Alternative routes to urban density

IIED, collaborating with local partners, embarked on a mission to redefine urban density's role in the lives of low-income groups in Karachi, Bangkok and Kathmandu. The goal was to eliminate the dichotomy between people being displaced to distant peripheries or crowding into substandard living conditions. The project concluded in 2015, leaving a legacy of insights and strategies.

Ended 2015
Anna Walnycki

Principal researcher, Human Settlements research group

Housing justice
A programme of work producing knowledge and methodologies for housing policy and initiatives that promote wellbeing and sustainability in cities of the global South
A 'living room on the street' in Paposh Nagar, Karachi (Photo: Fareena Chanda)

A 'living room on the street' in Paposh Nagar, Karachi (Photo: Fareena Chanda)

Under the leadership of Arif Hasan, the IIED Human Settlements research group engaged with local partners to identify plot-based planning processes that could help to give low-income residents better access to the benefits, and avoid the costs of, densification.

This work includes case studies from three cities: Karachi, Bangkok and Kathmandu.

Even if low-income households in rapidly urbanising countries can find a place in the city, they often get pushed away as the city develops, land values increase and informal acceptance is replaced with formal rejection.

The project’s findings help show that an inclusive city is one that not only helps to make land available to its growing population, but protects people from involuntary displacement as the city grows, and land values increase.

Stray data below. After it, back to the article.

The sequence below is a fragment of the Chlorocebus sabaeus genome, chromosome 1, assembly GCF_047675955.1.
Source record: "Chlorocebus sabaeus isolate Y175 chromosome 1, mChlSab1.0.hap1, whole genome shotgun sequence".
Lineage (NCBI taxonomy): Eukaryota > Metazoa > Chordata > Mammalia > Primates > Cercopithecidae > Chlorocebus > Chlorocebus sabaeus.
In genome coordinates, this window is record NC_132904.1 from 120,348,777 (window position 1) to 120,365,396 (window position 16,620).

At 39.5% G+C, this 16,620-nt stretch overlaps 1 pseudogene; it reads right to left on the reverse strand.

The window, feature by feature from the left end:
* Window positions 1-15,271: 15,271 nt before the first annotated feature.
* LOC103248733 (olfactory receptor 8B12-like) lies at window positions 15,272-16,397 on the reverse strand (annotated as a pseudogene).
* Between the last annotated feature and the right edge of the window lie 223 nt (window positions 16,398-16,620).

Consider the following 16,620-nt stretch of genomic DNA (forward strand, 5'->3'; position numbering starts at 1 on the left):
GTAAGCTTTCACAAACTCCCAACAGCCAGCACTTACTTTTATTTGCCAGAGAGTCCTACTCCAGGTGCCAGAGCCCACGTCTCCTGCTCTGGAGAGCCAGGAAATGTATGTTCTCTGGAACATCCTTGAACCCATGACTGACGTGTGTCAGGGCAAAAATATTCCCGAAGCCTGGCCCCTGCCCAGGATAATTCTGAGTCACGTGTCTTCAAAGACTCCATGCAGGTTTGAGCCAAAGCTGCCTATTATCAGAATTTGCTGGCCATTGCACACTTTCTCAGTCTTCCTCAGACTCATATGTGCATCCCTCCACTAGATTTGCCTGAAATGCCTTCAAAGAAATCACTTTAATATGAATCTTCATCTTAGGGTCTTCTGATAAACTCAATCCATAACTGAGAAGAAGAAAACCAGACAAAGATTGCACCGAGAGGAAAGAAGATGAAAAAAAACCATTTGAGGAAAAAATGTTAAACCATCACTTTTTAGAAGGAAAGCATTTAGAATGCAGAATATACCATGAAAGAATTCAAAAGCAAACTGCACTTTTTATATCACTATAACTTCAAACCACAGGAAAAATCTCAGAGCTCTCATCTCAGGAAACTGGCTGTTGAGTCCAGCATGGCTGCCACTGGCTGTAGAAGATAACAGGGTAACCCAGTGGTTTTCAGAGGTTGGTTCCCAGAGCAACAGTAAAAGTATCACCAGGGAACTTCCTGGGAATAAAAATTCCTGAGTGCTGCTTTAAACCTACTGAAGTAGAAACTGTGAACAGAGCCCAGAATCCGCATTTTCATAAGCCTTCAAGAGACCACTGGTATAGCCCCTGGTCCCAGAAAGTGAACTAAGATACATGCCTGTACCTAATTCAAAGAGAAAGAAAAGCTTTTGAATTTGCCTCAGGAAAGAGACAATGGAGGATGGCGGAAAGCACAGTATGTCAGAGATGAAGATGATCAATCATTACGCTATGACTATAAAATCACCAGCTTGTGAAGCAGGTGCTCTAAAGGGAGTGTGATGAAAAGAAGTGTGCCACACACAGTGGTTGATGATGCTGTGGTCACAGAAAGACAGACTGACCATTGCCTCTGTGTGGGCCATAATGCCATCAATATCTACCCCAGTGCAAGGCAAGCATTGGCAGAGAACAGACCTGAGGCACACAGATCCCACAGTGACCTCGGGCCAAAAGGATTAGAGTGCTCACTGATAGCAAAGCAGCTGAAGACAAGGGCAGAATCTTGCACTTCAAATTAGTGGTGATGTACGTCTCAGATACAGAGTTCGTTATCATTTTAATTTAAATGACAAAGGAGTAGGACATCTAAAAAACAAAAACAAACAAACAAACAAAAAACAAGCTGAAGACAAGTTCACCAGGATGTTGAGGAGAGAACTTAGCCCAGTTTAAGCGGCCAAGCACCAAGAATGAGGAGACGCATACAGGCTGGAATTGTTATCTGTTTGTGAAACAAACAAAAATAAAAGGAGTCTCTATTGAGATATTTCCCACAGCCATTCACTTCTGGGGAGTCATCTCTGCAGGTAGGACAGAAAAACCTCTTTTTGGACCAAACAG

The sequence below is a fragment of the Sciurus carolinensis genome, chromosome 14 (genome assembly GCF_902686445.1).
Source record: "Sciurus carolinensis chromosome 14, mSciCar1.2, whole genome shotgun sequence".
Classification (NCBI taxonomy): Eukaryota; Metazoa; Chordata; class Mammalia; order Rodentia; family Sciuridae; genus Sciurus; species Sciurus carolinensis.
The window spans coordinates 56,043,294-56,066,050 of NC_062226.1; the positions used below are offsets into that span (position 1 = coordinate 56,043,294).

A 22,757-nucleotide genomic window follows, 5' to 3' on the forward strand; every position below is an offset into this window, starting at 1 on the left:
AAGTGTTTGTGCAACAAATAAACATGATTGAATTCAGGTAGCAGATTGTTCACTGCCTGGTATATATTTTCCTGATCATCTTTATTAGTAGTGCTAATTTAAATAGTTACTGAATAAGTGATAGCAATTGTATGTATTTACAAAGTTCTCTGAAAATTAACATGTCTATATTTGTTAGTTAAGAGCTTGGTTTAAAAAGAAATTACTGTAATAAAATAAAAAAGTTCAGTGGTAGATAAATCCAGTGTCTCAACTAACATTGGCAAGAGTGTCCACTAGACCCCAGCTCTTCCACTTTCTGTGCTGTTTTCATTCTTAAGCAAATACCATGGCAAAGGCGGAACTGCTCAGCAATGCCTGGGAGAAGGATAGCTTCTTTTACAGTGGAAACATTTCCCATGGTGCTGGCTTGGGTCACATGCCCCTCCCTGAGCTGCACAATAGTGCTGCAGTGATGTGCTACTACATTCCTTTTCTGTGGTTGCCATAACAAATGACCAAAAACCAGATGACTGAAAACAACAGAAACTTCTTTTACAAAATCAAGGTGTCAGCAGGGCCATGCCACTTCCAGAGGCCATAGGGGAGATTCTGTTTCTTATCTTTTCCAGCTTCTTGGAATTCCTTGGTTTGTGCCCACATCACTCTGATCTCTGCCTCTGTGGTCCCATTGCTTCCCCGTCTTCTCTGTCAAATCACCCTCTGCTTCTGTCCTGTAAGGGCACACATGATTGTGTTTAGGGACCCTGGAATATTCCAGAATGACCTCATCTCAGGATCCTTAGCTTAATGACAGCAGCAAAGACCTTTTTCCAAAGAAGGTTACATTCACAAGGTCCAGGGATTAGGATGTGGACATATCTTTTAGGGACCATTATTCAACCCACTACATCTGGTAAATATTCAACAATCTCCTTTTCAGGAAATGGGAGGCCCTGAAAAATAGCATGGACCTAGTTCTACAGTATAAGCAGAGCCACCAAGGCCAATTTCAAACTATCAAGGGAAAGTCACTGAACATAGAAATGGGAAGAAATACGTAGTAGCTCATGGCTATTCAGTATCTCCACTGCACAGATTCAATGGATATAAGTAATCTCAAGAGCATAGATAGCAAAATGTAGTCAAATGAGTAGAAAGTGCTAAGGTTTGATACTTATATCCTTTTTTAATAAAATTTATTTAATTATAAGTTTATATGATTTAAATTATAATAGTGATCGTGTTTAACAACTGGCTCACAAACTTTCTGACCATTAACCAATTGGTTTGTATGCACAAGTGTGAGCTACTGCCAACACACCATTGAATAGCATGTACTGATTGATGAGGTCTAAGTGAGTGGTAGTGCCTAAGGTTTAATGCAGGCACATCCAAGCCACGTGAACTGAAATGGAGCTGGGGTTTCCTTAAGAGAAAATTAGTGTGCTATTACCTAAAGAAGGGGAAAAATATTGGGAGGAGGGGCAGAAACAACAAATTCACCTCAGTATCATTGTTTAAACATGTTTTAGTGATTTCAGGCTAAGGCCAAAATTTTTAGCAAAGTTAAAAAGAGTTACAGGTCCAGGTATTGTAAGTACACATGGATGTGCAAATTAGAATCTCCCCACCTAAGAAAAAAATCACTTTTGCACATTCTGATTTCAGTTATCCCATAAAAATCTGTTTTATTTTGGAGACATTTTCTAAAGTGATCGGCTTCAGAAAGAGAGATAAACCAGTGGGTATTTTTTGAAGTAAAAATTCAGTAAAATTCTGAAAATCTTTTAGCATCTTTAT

This requires a planning process that facilitates the densification of low-income neighbourhoods, provided that residents directly benefit.

It also means giving residents the collective capacity to improve their neighbourhoods, and ensuring more security from eviction when investing in improvements.

This page features information previously gathered and presented on the ‘Alternative routes to urban density’ website that focused on Karachi, Pakistan; Bangkok, Thailand; and Kathmandu, Nepal.

Additional resources

Drivers of climate change vulnerability at different scales in Karachi, Arif Hasan, Arif Pervaiz, Mansoor Raza (2020), IIED working paper

Geography of growth: spatial economics and competitiveness, Nelly Exbrayat (2013), Wiley Periodicals

The density debate: a personal view, Christine Whitehead (2012), London School of Economics and Political Science

Urban patterns for a green economy – leveraging density (2012), UN-HABITAT

Density and disasters: economics of urban hazard risk, Somik V. Lall, Uwe Deichmann (2012), The World Bank

Video: TEDxLahore, building better cities (2010)

The persistent decline in urban densities: global and historical evidence of ‘sprawl’, Shlomo Angel, Jason Parent, Daniel L. Civco, Alejandro Blei (2010), Lincoln Institute

Urban form and density in sustainable development, Shlomo Angel, Jason Parent, Daniel L. Civco (2010), Lincoln Institute

A planet of cities: urban land cover estimates and projections for all countries, 2000-2050, Shlomo Angel, Jason Parent, Daniel Civco, Alexander Blei, David Potere (2010), Lincoln Institute

A new map of global urban extent from MODIS satellite data, A Schneider, M A Friedl, D Potere (2009), Environmental Research Letters

Urban form, greenhouse gas emissions and climate vulnerability, David Dodman (2009), IIED report